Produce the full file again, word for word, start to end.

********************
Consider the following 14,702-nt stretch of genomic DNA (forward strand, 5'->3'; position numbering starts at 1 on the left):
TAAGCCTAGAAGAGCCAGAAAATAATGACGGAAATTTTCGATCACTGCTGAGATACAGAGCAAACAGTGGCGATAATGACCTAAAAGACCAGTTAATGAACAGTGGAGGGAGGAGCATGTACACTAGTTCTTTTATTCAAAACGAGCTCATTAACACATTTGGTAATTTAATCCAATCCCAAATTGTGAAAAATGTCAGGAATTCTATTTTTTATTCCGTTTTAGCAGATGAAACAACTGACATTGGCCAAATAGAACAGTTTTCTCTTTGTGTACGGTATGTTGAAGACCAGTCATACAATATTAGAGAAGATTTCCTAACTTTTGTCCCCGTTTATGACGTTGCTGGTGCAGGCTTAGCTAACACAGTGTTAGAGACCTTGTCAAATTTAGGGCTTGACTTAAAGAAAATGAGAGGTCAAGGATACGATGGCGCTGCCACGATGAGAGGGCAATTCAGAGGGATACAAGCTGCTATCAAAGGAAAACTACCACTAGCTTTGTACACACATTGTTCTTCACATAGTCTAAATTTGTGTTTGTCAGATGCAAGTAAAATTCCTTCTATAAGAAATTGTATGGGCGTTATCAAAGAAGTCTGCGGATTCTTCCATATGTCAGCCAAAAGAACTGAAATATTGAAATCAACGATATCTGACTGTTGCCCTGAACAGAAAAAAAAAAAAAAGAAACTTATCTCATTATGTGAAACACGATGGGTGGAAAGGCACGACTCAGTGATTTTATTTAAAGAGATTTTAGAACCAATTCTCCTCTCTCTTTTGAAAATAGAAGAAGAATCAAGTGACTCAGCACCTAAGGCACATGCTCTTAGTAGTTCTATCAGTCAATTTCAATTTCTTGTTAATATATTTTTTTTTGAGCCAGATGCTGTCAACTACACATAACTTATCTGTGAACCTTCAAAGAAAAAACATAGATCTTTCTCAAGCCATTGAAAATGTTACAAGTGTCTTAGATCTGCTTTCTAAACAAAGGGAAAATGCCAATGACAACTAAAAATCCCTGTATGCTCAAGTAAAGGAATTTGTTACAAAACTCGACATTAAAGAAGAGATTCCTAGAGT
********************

Consider the following 14,702-nt stretch of genomic DNA (forward strand, 5'->3'; position numbering starts at 1 on the left):
TAAGCCTAGAAGAGCCAGAAAATAATGACGGAAATTTTCGATCACTGCTGAGATACAGAGCAAACAGTGGCGATAATGACCTAAAAGACCAGTTAATGAACAGTGGAGGGAGGAGCATGTACACTAGTTCTTTTATTCAAAACGAGCTCATTAACACATTTGGTAATTTAATCCAATCCCAAATTGTGAAAAATGTCAGGAATTCTATTTTTTATTCCGTTTTAGCAGATGAAACAACTGACATTGGCCAAATAGAACAGTTTTCTCTTTGTGTACGGTATGTTGAAGACCAGTCATACAATATTAGAGAAGATTTCCTAACTTTTGTCCCCGTTTATGACGTTGCTGGTGCAGGCTTAGCTAACACAGTGTTAGAGACCTTGTCAAATTTAGGGCTTGACTTAAAGAAAATGAGAGGTCAAGGATACGATGGCGCTGCCACGATGAGAGGGCAATTCAGAGGGATACAAGCTGCTATCAAAGGAAAACTACCACTAGCTTTGTACACACATTGTTCTTCACATAGTCTAAATTTGTGTTTGTCAGATGCAAGTAAAATTCCTTCTATAAGAAATTGTATGGGCGTTATCAAAGAAGTCTGCGGATTCTTCCATATGTCAGCCAAAAGAACTGAAATATTGAAATCAACGATATCTGACTGTTGCCCTGAACAGAAAAAAAAAAAAAAGAAACTTATCTCATTATGTGAAACACGATGGGTGGAAAGGCACGACTCAGTGATTTTATTTAAAGAGATTTTAGAACCAATTCTCCTCTCTCTTTTGAAAATAGAAGAAGAATCAAGTGACTCAGCACCTAAGGCACATGCTCTTAGTAGTTCTATCAGTCAATTTCAATTTCTTGTTAATATATTTTTTTTTGAGCCAGATGCTGTCAACTACACATAACTTATCTGTGAACCTTCAAAGAAAAAACATAGATCTTTCTCAAGCCATTGAAAATGTTACAAGTGTCTTAGATCTGCTTTCTAAACAAAGGGAAAATGCCAATGACAACTAAAAATCCCTGTATGCTCAAGTAAAGGAATTTGTTACAAAACTCGACATTAAAGAAGAGATTCCTAGAGT